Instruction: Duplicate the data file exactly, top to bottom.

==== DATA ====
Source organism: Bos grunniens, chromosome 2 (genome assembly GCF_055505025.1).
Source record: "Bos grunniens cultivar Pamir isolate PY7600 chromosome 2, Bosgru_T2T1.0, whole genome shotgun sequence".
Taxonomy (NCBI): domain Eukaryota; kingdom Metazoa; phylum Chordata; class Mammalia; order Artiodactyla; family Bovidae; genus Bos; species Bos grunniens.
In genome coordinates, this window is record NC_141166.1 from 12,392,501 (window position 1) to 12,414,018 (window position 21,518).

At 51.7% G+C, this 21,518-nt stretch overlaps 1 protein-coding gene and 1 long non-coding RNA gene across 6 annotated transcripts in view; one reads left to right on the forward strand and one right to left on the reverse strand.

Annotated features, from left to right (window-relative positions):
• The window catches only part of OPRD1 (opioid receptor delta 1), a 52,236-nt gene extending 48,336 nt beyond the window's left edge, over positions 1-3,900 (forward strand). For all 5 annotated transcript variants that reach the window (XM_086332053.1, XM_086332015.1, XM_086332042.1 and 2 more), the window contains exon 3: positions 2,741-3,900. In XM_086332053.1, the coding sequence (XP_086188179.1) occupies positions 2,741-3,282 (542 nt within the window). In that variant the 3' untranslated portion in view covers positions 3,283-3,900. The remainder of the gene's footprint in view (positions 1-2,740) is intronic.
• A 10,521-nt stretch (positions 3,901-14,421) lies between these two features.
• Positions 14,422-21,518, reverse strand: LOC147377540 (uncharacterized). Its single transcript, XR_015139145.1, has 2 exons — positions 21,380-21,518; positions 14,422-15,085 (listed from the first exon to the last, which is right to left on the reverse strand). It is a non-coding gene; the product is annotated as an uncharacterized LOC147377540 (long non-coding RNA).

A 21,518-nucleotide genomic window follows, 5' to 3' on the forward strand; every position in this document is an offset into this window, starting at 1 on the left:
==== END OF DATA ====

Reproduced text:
Source organism: Bos grunniens, chromosome 2 (genome assembly GCF_055505025.1).
Source record: "Bos grunniens cultivar Pamir isolate PY7600 chromosome 2, Bosgru_T2T1.0, whole genome shotgun sequence".
Taxonomy (NCBI): domain Eukaryota; kingdom Metazoa; phylum Chordata; class Mammalia; order Artiodactyla; family Bovidae; genus Bos; species Bos grunniens.
In genome coordinates, this window is record NC_141166.1 from 12,392,501 (window position 1) to 12,414,018 (window position 21,518).

At 51.7% G+C, this 21,518-nt stretch overlaps 1 protein-coding gene and 1 long non-coding RNA gene across 6 annotated transcripts in view; one reads left to right on the forward strand and one right to left on the reverse strand.

Annotated features, from left to right (window-relative positions):
• The window catches only part of OPRD1 (opioid receptor delta 1), a 52,236-nt gene extending 48,336 nt beyond the window's left edge, over positions 1-3,900 (forward strand). For all 5 annotated transcript variants that reach the window (XM_086332053.1, XM_086332015.1, XM_086332042.1 and 2 more), the window contains exon 3: positions 2,741-3,900. In XM_086332053.1, the coding sequence (XP_086188179.1) occupies positions 2,741-3,282 (542 nt within the window). In that variant the 3' untranslated portion in view covers positions 3,283-3,900. The remainder of the gene's footprint in view (positions 1-2,740) is intronic.
• A 10,521-nt stretch (positions 3,901-14,421) lies between these two features.
• Positions 14,422-21,518, reverse strand: LOC147377540 (uncharacterized). Its single transcript, XR_015139145.1, has 2 exons — positions 21,380-21,518; positions 14,422-15,085 (listed from the first exon to the last, which is right to left on the reverse strand). It is a non-coding gene; the product is annotated as an uncharacterized LOC147377540 (long non-coding RNA).

A 21,518-nucleotide genomic window follows, 5' to 3' on the forward strand; every position in this document is an offset into this window, starting at 1 on the left: